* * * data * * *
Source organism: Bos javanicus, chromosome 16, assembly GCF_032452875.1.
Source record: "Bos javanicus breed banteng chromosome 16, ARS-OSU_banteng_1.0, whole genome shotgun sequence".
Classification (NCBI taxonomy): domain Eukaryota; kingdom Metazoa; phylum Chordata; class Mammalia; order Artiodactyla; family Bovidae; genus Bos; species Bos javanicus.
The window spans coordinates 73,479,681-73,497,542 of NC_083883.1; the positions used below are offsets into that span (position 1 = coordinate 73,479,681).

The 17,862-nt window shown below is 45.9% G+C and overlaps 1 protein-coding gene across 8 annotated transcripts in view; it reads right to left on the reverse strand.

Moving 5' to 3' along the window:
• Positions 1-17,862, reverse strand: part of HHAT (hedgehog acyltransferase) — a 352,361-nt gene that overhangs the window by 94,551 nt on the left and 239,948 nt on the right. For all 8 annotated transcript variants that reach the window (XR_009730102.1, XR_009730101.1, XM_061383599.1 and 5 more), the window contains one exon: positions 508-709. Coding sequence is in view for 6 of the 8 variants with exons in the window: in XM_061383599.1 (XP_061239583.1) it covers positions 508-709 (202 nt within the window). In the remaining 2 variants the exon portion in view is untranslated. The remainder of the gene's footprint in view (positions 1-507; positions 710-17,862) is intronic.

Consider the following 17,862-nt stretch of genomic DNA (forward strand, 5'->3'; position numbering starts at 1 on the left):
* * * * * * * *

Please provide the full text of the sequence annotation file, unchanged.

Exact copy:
Source organism: Bos javanicus, chromosome 16, assembly GCF_032452875.1.
Source record: "Bos javanicus breed banteng chromosome 16, ARS-OSU_banteng_1.0, whole genome shotgun sequence".
Classification (NCBI taxonomy): domain Eukaryota; kingdom Metazoa; phylum Chordata; class Mammalia; order Artiodactyla; family Bovidae; genus Bos; species Bos javanicus.
The window spans coordinates 73,479,681-73,497,542 of NC_083883.1; the positions used below are offsets into that span (position 1 = coordinate 73,479,681).

The 17,862-nt window shown below is 45.9% G+C and overlaps 1 protein-coding gene across 8 annotated transcripts in view; it reads right to left on the reverse strand.

Moving 5' to 3' along the window:
• Positions 1-17,862, reverse strand: part of HHAT (hedgehog acyltransferase) — a 352,361-nt gene that overhangs the window by 94,551 nt on the left and 239,948 nt on the right. For all 8 annotated transcript variants that reach the window (XR_009730102.1, XR_009730101.1, XM_061383599.1 and 5 more), the window contains one exon: positions 508-709. Coding sequence is in view for 6 of the 8 variants with exons in the window: in XM_061383599.1 (XP_061239583.1) it covers positions 508-709 (202 nt within the window). In the remaining 2 variants the exon portion in view is untranslated. The remainder of the gene's footprint in view (positions 1-507; positions 710-17,862) is intronic.

Consider the following 17,862-nt stretch of genomic DNA (forward strand, 5'->3'; position numbering starts at 1 on the left):